That comment would be praiseworthy under any circumstances, but it’s a doubleplusgood display of spine coming from Mr. Haraguchi, who is viewed by some as having the principles of a weathervane that ends up pointing in whatever direction the Ozawa breeze is blowing.
Policy for Ozawa is just like candy (for the people).
- Kamei Shizuka
Some are trying to paper over the growing concerns about the coalition government pulling in several directions at once by reassuring everyone that things will change once the DPJ wins an outright majority in the upper house and no longer needs the excess baggage of the SDPJ and the PNP.
But party Secretary-General and Shadow Shogun Ozawa Ichiro has just punched a hole in their paper. Speaking about the next upper house election at a press conference, he said, “Of course the goal of every party is a majority.”
“The SDPJ and the PNP worked with us during the lower house election and it turned out well, so I want to maintain that cooperative relationship in the future.”
At a meeting before the press conference, he said:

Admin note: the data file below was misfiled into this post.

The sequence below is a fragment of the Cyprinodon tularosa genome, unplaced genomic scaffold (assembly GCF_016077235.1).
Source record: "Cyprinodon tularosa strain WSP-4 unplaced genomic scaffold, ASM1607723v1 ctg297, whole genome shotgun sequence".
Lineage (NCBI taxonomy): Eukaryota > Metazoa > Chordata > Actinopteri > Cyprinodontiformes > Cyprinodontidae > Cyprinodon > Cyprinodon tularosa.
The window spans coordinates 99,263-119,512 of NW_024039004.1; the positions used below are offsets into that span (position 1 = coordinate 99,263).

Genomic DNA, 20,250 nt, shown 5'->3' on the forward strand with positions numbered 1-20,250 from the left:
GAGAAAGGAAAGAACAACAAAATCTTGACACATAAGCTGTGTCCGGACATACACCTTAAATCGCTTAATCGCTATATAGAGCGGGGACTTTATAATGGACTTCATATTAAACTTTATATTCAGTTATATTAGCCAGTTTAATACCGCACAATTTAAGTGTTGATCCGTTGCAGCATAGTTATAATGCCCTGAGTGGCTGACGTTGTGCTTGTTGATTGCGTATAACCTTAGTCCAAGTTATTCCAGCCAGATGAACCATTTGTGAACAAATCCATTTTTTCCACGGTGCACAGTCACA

“The DPJ does not have a majority in the upper house. That does not mean we will reject a coalition with the SDPJ and the PNP. They are our compatriots with whom we worked together, so we will continue to work together in the future.”
It looks like we might be stuck with the marginal Mr. Kamei and Ms. Fukushima in government for longer than we hoped.
It’s also time for an encore from the start of this post:
“The Japanese political class is incapable of punching above its weight in international—or domestic—affairs, because its members are ignorant of the realities of the world outside Nagata-cho and the world outside Japan, are self-satisfied in that ignorance, and are loathe to learn or do anything to jeopardize their status.”
That’s not going to change anytime soon. Mr. Ozawa has given instructions to the party’s first-term MPs that their primary job is to get reelected instead of worrying their heads about the workings of government.
I’ve said it before: this has the potential to get really ugly.
We’re starting to get there.